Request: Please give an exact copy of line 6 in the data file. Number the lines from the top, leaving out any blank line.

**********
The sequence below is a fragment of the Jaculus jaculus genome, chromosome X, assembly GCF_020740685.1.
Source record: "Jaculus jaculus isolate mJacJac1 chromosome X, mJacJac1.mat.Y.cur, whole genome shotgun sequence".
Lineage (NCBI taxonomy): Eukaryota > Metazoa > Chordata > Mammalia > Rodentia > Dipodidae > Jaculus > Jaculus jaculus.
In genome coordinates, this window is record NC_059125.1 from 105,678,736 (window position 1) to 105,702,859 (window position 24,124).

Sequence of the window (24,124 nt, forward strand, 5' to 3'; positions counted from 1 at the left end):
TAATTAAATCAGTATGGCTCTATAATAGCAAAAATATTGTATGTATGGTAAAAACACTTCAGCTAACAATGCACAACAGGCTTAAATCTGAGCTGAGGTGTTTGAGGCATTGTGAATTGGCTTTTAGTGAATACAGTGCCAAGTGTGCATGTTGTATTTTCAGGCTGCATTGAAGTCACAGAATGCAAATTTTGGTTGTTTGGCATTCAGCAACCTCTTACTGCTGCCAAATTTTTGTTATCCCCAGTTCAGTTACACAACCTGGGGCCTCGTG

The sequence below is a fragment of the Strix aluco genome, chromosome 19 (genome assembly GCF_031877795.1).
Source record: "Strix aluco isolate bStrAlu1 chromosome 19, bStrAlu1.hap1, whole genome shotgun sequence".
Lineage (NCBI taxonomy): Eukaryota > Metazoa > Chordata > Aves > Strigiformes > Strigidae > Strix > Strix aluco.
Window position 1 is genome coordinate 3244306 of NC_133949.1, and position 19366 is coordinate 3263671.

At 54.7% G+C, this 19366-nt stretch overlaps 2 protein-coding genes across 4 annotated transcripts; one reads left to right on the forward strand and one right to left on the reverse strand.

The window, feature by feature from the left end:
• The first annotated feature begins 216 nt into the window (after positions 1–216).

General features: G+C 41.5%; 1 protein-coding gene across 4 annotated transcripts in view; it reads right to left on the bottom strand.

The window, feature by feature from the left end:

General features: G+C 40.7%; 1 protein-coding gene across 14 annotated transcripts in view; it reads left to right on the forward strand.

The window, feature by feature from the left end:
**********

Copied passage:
TAATTAAATCAGTATGGCTCTATAATAGCAAAAATATTGTATGTATGGTAAAAACACTTCAGCTAACAATGCACAACAGGCTTAAATCTGAGCTGAGGTGTTTGAGGCATTGTGAATTGGCTTTTAGTGAATACAGTGCCAAGTGTGCATGTTGTATTTTCAGGCTGCATTGAAGTCACAGAATGCAAATTTTGGTTGTTTGGCATTCAGCAACCTCTTACTGCTGCCAAATTTTTGTTATCCCCAGTTCAGTTACACAACCTGGGGCCTCGTG